Attorneys for pretrial inmates at the D.C. Jail asked a U.S. District Court judge yesterday to order Mayor Marion Barry to show why he should not be held in contempt for violating part of a court order governing jail conditions and setting an inmate population ceiling at the facility.

In asking Judge William B. Bryant for a "prompt hearing" on the matter, the attorneys declared in court papers that Barry violated the section of Bryant's order governing jail operations under which Barry agreed to "fully support" the pending Prison Overcrowding Emergency Powers Act and "personally lobby" the D.C. City Council for its passage.

The bill, which was incorporated into Bryant's August 1985 order on the jail and is now before the council's Judiciary Committee, would authorize the mayor to take emergency measures in the event of an overcrowding crisis, including advancing inmate parole dates by 90 days.

The attorneys cited a May 7 letter from Barry to Judiciary Committee chairman Wilhelmina Rolark (D-Ward 8), in which the mayor asked her "to consider deleting or modifying" a section of the bill that would require new prison facilities built by the city to consist of single cells or rooms.

According to the court papers, "The mayor's letter is a direct attack on the very purpose of the bill, which is to provide humane conditions for prisoners, and strongly suggests a deliberate attempt to retract the commitment he previously made."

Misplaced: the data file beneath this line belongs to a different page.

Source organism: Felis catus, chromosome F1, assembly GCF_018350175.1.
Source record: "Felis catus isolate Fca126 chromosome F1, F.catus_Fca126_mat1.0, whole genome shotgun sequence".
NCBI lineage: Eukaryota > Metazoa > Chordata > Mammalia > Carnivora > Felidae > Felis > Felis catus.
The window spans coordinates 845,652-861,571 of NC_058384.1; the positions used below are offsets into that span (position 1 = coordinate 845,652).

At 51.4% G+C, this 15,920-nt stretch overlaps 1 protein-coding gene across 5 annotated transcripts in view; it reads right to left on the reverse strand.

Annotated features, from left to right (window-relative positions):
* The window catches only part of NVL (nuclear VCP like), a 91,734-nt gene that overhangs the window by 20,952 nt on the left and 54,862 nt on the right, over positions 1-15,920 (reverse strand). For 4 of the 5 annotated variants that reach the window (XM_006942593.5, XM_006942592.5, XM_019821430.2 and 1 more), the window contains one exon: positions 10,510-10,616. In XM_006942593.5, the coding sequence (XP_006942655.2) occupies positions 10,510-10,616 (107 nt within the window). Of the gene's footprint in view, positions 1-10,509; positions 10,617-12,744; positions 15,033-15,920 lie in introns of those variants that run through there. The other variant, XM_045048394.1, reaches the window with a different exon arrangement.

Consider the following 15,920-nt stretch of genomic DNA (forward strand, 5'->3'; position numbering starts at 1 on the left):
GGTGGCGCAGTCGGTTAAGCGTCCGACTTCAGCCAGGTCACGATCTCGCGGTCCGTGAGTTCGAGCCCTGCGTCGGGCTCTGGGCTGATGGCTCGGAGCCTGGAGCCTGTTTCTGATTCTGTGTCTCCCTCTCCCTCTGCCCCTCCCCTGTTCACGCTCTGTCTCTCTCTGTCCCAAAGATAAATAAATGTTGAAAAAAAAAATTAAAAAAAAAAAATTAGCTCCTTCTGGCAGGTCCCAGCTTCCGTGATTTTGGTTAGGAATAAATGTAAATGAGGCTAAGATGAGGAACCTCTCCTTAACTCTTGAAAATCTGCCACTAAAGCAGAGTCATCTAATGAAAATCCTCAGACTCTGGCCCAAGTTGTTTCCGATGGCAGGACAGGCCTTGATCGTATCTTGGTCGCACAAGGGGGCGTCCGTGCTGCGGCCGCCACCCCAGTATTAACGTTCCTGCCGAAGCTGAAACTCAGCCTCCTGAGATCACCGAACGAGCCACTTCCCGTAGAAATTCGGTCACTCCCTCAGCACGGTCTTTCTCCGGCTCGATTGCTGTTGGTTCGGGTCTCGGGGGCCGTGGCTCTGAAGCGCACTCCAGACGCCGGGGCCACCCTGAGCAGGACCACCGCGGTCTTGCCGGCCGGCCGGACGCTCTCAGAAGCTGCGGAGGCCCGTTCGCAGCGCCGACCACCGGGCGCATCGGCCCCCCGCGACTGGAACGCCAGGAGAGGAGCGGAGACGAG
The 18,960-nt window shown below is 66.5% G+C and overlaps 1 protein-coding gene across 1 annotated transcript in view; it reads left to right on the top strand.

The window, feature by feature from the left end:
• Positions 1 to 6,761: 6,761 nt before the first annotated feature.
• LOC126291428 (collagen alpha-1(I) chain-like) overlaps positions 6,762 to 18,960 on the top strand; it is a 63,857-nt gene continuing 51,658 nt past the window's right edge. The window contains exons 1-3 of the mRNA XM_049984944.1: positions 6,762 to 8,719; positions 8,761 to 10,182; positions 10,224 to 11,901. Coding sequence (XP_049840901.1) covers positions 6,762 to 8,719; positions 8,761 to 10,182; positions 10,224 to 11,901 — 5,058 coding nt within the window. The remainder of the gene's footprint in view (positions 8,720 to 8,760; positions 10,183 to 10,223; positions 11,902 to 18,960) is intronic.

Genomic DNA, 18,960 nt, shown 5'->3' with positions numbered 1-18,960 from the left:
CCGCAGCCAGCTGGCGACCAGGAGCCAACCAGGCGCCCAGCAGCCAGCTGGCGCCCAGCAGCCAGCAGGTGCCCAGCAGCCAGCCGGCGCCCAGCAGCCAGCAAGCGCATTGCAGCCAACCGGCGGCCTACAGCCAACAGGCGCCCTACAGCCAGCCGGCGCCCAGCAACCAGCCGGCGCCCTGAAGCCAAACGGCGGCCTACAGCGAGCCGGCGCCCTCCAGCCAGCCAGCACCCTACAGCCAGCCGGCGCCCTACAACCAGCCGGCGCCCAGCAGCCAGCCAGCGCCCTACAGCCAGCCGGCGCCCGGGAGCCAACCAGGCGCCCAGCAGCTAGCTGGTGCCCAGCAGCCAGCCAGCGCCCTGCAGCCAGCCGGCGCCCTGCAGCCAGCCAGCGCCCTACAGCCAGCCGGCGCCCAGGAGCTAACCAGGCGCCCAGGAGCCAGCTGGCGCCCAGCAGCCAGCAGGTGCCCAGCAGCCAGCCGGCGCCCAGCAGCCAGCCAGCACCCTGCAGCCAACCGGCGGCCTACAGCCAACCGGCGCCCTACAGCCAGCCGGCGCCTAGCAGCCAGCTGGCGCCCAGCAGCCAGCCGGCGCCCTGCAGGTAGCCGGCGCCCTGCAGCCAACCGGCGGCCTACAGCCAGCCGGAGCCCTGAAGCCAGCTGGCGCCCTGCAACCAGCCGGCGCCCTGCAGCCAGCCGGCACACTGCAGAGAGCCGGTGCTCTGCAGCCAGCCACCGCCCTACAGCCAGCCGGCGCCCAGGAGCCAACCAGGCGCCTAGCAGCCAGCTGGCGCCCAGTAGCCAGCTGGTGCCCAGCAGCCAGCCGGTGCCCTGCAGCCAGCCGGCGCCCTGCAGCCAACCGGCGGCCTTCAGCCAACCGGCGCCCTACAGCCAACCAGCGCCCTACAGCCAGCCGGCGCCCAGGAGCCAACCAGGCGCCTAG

The bill now "precludes the District from artificially 'increasing' its capacity by building inappropriate dormitory housing into which increasing numbers of residents can be crowded, as has been done at the Occoquan facilities and the halfway houses," the papers state.

J. Patrick Hickey, one of the attorneys who filed the contempt request, said that "if the mayor's support for the bill was as bona fide as he said it was going to be, then he's been remarkably unsuccessful" in helping to get it passed. "He made a promise to support it -- not support it and then say, hey, by the way, why don't you cut the guts out of it."

Ed Koren, an attorney with the American Civil Liberties Union's National Prison Project, which represents sentenced inmates at the jail but took no part in yesterday's contempt motion, said, "We think it's perfectly appropriate that the mayor be held in contempt. It's outrageous that he's going back on his word. Apparently [the city's] signature doesn't mean very much."

Koren said the District "has ignored all provisions in the order expect the one on population, and the only way they have stayed under the cap is to crowd the only other facility [Occoquan] not under court order. They're not only looking for further contempt, they're looking for further litigation at Occoquan. They're really asking for it."

City Administrator Thomas Downs said last night that he was "disappointed that a misunderstanding or misconstruing of [Judge Bryant's order] would lead to a request of a contempt citation. It flies in the face of the extraordinary efforts the mayor has made in meeting every provision of that stipulation."

He said Barry fully supports the emergency powers act and has lobbied the council for its passage, but that the single-cell provision "is not an essential part of the . . . act itself."

Calling the contempt motion "posturing," Downs added, "I think throughout this, they [attorneys for inmates at the jail] have been more interested in celebrating rather than solving the problem."

Another contempt action pending before Bryant asks the judge to hold the city in contempt and to be fined for violating the 1,694-inmate ceiling at the jail last December and then attempting to cover up the violation.